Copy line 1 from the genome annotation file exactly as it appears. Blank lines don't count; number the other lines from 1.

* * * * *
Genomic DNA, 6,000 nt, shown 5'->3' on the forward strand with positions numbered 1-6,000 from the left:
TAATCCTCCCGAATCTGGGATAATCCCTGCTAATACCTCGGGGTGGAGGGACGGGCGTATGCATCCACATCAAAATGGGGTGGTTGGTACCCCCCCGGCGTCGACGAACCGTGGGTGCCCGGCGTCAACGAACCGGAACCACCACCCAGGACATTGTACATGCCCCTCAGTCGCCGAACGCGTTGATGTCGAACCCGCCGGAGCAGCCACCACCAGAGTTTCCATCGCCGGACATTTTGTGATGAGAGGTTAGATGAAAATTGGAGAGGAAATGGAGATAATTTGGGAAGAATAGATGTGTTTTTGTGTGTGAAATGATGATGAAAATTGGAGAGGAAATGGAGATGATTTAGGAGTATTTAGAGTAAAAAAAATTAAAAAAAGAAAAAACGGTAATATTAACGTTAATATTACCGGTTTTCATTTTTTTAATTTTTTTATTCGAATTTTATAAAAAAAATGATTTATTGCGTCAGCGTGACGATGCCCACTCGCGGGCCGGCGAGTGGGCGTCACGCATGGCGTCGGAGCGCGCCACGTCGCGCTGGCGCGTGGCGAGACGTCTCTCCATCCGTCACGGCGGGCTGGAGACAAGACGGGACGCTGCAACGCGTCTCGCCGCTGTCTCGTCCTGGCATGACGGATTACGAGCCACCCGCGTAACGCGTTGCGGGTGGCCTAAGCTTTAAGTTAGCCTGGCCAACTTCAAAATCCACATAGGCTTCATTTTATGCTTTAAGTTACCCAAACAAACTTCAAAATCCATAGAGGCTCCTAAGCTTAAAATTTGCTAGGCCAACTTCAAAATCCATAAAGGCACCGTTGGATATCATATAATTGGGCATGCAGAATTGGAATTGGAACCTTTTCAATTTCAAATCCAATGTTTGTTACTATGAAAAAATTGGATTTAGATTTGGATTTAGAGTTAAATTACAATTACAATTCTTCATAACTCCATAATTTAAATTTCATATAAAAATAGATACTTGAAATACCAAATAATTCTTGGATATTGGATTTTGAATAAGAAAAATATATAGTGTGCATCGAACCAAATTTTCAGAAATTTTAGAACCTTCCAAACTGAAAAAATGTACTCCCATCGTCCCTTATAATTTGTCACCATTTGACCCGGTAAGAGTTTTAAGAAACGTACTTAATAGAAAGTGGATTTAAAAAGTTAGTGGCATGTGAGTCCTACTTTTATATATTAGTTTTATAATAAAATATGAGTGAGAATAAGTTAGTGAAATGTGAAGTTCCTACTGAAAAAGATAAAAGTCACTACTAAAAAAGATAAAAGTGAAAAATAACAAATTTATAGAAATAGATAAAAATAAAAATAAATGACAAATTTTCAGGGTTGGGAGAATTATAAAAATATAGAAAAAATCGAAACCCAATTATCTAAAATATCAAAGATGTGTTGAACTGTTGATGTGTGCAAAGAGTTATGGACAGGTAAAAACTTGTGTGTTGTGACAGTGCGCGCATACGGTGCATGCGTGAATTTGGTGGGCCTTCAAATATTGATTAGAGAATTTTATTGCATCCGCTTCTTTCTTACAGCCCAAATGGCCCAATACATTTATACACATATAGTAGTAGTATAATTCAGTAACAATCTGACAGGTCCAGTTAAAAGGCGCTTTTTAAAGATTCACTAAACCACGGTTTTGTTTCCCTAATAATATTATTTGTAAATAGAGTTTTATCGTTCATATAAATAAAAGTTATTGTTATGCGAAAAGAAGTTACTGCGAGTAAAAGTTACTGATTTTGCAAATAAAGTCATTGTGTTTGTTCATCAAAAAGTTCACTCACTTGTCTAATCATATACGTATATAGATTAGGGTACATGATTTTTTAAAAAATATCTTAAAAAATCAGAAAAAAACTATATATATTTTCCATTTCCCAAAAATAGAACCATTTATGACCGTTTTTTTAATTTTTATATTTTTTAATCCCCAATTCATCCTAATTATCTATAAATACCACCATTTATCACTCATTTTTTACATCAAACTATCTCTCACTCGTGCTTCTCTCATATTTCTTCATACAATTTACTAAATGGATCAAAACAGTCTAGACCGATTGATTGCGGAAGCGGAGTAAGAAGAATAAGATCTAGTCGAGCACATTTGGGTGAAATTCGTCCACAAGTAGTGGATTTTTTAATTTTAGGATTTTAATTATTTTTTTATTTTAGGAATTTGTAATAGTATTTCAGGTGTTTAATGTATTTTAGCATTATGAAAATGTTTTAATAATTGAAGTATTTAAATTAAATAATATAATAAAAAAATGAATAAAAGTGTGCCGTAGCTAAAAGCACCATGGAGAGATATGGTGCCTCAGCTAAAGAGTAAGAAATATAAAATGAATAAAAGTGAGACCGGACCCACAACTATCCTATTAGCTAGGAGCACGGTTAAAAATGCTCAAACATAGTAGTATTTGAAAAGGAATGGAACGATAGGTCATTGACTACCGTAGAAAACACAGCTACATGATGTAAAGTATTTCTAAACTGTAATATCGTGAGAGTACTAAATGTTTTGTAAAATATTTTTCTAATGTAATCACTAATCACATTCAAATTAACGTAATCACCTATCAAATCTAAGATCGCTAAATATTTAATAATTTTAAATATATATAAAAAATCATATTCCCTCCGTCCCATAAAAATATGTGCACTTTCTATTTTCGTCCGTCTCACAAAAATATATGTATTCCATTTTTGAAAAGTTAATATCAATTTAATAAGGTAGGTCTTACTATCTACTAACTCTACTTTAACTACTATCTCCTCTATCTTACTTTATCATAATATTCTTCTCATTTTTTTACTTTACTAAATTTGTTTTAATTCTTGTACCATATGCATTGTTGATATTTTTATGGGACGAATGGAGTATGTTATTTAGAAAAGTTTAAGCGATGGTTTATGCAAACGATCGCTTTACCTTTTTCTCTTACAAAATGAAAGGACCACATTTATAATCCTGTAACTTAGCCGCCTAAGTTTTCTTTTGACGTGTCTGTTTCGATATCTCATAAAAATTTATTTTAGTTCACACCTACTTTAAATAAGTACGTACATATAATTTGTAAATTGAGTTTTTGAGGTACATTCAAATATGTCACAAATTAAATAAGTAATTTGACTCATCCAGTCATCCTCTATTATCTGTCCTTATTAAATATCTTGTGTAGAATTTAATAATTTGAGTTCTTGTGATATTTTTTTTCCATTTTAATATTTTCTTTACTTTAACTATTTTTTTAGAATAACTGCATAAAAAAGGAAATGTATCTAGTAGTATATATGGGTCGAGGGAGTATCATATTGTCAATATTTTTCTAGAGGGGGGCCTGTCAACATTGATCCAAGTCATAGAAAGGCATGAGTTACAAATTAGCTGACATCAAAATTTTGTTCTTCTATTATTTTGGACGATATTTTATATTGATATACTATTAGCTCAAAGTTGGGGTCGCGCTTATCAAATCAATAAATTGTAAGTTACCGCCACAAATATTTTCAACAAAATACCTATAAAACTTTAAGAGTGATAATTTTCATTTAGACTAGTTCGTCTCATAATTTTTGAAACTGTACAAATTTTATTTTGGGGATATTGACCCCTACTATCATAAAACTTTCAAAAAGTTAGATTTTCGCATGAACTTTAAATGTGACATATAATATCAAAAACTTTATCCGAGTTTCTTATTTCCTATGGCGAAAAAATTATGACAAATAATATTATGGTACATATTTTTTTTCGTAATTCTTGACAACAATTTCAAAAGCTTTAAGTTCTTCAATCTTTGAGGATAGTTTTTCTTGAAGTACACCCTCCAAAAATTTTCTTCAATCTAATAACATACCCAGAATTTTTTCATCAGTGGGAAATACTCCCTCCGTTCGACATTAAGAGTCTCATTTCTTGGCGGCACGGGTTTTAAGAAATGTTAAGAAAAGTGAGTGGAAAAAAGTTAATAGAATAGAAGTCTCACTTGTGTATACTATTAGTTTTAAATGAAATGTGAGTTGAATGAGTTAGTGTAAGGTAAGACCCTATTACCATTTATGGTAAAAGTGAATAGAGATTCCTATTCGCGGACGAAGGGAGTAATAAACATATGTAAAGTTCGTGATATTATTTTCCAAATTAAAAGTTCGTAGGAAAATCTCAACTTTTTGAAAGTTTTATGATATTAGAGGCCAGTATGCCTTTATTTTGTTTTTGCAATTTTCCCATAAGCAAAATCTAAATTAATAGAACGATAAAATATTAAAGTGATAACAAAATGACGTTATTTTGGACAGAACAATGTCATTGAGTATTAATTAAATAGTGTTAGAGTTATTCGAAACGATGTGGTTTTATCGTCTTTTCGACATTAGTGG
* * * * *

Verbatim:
Genomic DNA, 6,000 nt, shown 5'->3' on the forward strand with positions numbered 1-6,000 from the left: